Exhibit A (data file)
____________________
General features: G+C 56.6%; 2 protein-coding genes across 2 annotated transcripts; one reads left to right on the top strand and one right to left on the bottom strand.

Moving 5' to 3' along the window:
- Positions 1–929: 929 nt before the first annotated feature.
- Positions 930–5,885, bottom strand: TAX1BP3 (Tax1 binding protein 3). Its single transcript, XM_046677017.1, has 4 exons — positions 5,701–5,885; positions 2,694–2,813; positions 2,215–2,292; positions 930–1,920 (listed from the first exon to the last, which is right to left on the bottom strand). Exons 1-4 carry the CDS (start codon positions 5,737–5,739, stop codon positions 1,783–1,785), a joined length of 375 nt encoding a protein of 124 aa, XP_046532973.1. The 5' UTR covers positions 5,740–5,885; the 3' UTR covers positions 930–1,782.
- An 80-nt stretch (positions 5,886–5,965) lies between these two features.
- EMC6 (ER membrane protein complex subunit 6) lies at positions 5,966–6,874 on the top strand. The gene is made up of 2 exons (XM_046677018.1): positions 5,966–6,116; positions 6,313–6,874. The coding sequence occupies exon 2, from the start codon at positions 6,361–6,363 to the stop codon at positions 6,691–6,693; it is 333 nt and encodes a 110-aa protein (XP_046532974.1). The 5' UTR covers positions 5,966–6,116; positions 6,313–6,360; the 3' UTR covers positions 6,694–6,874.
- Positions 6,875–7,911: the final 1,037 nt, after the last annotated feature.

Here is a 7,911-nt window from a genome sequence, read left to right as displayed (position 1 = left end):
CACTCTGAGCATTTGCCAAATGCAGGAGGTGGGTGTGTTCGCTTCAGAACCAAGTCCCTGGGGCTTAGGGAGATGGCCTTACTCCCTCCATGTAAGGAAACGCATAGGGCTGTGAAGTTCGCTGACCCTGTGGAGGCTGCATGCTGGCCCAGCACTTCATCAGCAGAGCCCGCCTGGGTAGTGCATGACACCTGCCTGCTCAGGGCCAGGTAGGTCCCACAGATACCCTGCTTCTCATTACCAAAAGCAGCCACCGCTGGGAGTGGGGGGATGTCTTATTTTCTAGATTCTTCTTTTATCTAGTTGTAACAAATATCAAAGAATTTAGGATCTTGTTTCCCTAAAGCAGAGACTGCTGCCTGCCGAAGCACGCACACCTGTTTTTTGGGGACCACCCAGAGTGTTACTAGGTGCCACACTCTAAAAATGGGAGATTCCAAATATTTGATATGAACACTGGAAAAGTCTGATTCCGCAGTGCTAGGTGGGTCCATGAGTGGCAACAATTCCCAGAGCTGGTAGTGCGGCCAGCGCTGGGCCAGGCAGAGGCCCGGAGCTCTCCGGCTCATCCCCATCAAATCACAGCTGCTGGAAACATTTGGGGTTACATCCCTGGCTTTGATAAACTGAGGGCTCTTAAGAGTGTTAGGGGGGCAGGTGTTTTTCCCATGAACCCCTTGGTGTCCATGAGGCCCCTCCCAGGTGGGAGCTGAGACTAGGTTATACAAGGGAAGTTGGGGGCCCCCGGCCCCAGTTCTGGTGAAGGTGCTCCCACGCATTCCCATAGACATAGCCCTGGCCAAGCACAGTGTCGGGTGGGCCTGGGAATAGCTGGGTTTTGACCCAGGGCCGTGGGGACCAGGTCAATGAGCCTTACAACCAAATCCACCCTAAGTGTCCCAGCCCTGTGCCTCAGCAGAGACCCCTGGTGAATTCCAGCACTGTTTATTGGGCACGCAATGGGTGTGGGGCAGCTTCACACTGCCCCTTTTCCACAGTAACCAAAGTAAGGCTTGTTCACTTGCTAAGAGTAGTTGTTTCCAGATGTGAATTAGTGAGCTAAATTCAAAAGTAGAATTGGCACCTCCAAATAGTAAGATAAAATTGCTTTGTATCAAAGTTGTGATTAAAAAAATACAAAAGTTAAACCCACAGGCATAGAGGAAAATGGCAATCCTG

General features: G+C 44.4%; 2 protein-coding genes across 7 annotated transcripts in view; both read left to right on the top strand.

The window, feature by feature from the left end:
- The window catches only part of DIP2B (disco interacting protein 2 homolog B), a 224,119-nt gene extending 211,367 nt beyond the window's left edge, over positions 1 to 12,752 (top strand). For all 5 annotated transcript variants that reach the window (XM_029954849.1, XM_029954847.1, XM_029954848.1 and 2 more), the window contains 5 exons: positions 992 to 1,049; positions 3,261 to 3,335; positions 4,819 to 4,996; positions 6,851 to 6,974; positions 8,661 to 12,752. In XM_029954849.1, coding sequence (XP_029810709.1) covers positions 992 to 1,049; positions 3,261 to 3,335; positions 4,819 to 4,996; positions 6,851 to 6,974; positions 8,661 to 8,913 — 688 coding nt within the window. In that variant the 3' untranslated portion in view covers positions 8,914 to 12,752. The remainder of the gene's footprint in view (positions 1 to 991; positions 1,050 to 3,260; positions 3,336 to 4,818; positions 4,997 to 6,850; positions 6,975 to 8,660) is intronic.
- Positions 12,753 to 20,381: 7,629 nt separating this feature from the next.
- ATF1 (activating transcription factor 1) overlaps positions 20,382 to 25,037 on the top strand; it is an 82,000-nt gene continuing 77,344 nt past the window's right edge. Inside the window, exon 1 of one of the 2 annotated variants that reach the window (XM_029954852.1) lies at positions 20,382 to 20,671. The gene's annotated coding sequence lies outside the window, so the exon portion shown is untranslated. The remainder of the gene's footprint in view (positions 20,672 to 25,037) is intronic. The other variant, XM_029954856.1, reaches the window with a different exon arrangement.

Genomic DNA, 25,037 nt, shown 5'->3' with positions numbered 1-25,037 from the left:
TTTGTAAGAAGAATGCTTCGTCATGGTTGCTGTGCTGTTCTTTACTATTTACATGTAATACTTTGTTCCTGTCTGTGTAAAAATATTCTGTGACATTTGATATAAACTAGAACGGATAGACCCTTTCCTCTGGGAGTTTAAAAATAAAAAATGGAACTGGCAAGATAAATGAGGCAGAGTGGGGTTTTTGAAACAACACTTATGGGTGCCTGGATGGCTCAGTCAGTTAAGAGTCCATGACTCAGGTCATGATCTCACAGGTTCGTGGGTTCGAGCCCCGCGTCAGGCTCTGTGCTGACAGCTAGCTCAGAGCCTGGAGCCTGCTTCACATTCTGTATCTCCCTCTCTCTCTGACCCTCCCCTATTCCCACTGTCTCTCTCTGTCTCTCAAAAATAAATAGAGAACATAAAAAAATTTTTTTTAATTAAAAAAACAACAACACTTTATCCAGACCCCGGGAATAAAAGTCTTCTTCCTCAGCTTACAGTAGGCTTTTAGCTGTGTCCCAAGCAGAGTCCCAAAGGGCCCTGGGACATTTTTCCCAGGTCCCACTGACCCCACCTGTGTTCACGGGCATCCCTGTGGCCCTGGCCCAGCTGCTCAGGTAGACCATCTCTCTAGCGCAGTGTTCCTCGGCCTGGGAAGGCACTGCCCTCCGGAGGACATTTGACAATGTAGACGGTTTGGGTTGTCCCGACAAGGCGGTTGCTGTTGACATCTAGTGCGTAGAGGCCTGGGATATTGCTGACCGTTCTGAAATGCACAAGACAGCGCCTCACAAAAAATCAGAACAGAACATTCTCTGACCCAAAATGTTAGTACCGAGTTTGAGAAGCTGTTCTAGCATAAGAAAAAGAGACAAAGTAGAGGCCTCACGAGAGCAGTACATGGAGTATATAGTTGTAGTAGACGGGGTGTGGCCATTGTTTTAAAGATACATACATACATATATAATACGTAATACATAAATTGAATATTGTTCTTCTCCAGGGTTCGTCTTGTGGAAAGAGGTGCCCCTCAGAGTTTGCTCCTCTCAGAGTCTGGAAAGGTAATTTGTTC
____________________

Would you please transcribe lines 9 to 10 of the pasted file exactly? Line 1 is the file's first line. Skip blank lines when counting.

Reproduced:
CACTCTGAGCATTTGCCAAATGCAGGAGGTGGGTGTGTTCGCTTCAGAACCAAGTCCCTGGGGCTTAGGGAGATGGCCTTACTCCCTCCATGTAAGGAAACGCATAGGGCTGTGAAGTTCGCTGACCCTGTGGAGGCTGCATGCTGGCCCAGCACTTCATCAGCAGAGCCCGCCTGGGTAGTGCATGACACCTGCCTGCTCAGGGCCAGGTAGGTCCCACAGATACCCTGCTTCTCATTACCAAAAGCAGCCACCGCTGGGAGTGGGGGGATGTCTTATTTTCTAGATTCTTCTTTTATCTAGTTGTAACAAATATCAAAGAATTTAGGATCTTGTTTCCCTAAAGCAGAGACTGCTGCCTGCCGAAGCACGCACACCTGTTTTTTGGGGACCACCCAGAGTGTTACTAGGTGCCACACTCTAAAAATGGGAGATTCCAAATATTTGATATGAACACTGGAAAAGTCTGATTCCGCAGTGCTAGGTGGGTCCATGAGTGGCAACAATTCCCAGAGCTGGTAGTGCGGCCAGCGCTGGGCCAGGCAGAGGCCCGGAGCTCTCCGGCTCATCCCCATCAAATCACAGCTGCTGGAAACATTTGGGGTTACATCCCTGGCTTTGATAAACTGAGGGCTCTTAAGAGTGTTAGGGGGGCAGGTGTTTTTCCCATGAACCCCTTGGTGTCCATGAGGCCCCTCCCAGGTGGGAGCTGAGACTAGGTTATACAAGGGAAGTTGGGGGCCCCCGGCCCCAGTTCTGGTGAAGGTGCTCCCACGCATTCCCATAGACATAGCCCTGGCCAAGCACAGTGTCGGGTGGGCCTGGGAATAGCTGGGTTTTGACCCAGGGCCGTGGGGACCAGGTCAATGAGCCTTACAACCAAATCCACCCTAAGTGTCCCAGCCCTGTGCCTCAGCAGAGACCCCTGGTGAATTCCAGCACTGTTTATTGGGCACGCAATGGGTGTGGGGCAGCTTCACACTGCCCCTTTTCCACAGTAACCAAAGTAAGGCTTGTTCACTTGCTAAGAGTAGTTGTTTCCAGATGTGAATTAGTGAGCTAAATTCAAAAGTAGAATTGGCACCTCCAAATAGTAAGATAAAATTGCTTTGTATCAAAGTTGTGATTAAAAAAATACAAAAGTTAAACCCACAGGCATAGAGGAAAATGGCAATCCTG

General features: G+C 44.4%; 2 protein-coding genes across 7 annotated transcripts in view; both read left to right on the top strand.